I find that the more times you can immerse children in hands-on activities, that involve the concepts you’re trying to teach them, the better chance you have of having the perverbial lightbulb go on, as they latch on to something that will help them differenciate the coins.
What better way to do that than by playing a game!
Since Leap Day falls on the 29th and I’m trying to get that fact stuck into my students’ heads, as well as the fact that this is an extra day, since February usually has only 28 days, I made the game Leap To .29 Cents.
I also want students to try and figure out what their best chances are of reaching 29 the quickest will be, depending on the column of coins they choose.
A discussion about strategy can follow of whether column choice matters and why.
I’ve also provided a graph to see which column won the game the most to see if it really did make a difference.
Students choose a partner and take turns spinning the coin spinner.
Whatever coin their paperclip lands on they color in that coin.
If they have already colored in those coins it becomes their partner’s turn.
Play continues ‘til the timer rings.
If someone has not reached 29, the student who is closest to 29 is the winner.
I hope this gives you another idea for your bag of tricks for Leap Day.
Click on the link to view/download Leap Day Coin Game, Leapin’ to 29.
Scroll down for my post from yesterday and the Leap Day Leapin’ Animals booklet and be sure and pop back tomorrow for more Leap Day activities.
I was surfing the net for Lessons on Leap Day and they were really hard to find if not pretty non-existent!
So I felt it was really worth my time to make a unit for this day. I’ll be finishing it up this weekend and posting it.
What I thought would be fun would be for teachers to talk within their grade level, each choose a different activity to last a certain amount of time, and have students LEAP to a different class to do that activity.
To help get the wiggles out, they hop silently like bunnies, frogs, kangaroos etc. down the hall into the next kindergarten/first grade etc. classroom, to do another Leap Day activity.
I started doing research on animals that leaped, as I thought this would be really interesting for kids.
Wow! Did I learn a lot!
Most sources agreed that the highest leaper is the puma or mountain lion that can leap 5-6 times their height in a single bound, but when you compare the “contestants” in terms of their actual height that they can jump, relative to their body size, the tiny flea wins the gold medal!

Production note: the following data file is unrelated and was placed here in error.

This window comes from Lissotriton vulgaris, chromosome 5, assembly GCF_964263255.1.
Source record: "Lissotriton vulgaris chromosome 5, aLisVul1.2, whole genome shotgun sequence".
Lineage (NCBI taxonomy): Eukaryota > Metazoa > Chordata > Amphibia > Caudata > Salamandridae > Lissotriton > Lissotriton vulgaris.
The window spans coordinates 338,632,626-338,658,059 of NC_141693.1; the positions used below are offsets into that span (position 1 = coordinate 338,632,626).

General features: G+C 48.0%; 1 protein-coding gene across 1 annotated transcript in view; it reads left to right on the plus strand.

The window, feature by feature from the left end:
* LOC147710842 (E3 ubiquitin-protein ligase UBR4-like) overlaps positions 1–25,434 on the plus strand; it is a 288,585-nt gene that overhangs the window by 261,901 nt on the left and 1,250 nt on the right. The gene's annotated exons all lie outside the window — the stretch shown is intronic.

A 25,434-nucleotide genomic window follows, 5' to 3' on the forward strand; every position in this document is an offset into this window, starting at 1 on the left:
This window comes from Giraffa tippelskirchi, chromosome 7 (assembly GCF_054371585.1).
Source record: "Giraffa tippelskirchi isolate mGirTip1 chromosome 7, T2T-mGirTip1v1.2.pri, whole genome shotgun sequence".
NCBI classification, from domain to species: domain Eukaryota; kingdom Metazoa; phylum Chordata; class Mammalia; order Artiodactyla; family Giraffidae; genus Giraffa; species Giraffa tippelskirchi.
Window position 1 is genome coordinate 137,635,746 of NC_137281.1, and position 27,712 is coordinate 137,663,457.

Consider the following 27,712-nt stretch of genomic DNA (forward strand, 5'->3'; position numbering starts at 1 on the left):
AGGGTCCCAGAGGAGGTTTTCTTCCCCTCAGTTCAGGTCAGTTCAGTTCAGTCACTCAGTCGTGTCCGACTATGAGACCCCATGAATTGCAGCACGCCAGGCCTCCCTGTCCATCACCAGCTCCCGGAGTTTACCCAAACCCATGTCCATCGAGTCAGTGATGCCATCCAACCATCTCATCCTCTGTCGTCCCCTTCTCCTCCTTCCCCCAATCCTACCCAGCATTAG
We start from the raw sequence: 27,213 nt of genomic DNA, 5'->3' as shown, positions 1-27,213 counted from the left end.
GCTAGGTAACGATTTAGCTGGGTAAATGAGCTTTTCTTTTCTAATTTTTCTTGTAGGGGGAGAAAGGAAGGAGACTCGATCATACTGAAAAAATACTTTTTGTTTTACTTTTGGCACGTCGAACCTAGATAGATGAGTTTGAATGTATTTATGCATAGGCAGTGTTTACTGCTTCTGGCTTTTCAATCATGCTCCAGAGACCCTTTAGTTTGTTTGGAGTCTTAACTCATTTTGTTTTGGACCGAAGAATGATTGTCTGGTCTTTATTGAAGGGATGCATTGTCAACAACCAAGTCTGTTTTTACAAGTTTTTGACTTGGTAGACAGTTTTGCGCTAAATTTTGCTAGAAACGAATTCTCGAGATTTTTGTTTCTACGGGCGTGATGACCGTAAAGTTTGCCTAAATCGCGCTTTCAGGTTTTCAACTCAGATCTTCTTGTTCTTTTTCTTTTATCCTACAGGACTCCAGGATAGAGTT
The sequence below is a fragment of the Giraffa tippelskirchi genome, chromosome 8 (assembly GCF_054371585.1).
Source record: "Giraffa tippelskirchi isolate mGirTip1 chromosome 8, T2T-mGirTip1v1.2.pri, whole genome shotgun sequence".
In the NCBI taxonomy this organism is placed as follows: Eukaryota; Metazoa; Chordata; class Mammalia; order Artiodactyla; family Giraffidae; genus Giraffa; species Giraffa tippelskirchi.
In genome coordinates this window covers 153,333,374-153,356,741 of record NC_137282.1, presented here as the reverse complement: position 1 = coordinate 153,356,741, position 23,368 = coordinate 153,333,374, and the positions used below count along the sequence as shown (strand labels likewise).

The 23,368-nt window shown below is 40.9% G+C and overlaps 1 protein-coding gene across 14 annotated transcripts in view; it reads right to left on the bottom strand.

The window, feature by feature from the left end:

For example, kangaroos are about 6 feet tall; they can jump 2 times their height, but fleas, can leap more than 130 times theirs!
This means if we would scale up a flea to our size, that would be like us jumping halfway up the Empire State Building in New York!
How’s that for a Leap Day leap?
I made a relatively easy reader, about interesting animals that leap and hop.
I tried to use words from the Dolch word list.
Students cut and glue the matching numbered pictures to the pages.
I also included a math extension where students tell which leaping animal was their favorite. Teachers can graph the results.
The Leaping Animal Booklet and graph are fun activities to plug into your Leap Day.
Click on the link to view/download My Leapin’ Animal Book Leap Day Activity Booklet.
I also wanted to find some YouTube videos for your little ones to watch to see all this leaping going on! Know that for everyone I find that's "Way Cool!" I view about 10 not so hot...
Here's the best of the best!
A University of Berkely study shot some high-speed video footage of leaping lizards, which supports a 40-year-old hypothesis about how theropod dinosaurs, like the velociraptors of Jurassic Park fame, adjusted the angle of their tails to stay stable when jumping. Click on the link to view this awesome clip. Leaping Lizards clip for Leap Day Activity.
I'd never seen real kangaroo's jumping with their babies in their pouch. Nice nature clip. Click on the link to view Leaping Roo's for Leap Day Activity.
No Leap Day would be complete without allowing students to play a little Leap Frog. Why not let them get the wiggles out jumping over each other and then catch this cute clip of real frogs competing in the very serious frog jumping contest in Calaveras County. Too funny, and boy are those frogs huge!
Click on the link to view Leaping Frogs in the Frog Jumping Contest of Calaveras County. Perfect for your Leap Day activities.
Finally, see a snake leap! I never heard of a leaping snake, but a video of a huge green one literally flying through the air as it leaps from one tree to the next in the jungle made a believer out of me. Also shows a winged lizard leaping! Click on the link to view a leaping snake and lizard for your Leap Day lessons!
Be sure and pop in tomorrow for a Leap To .29 Cents Coin Game.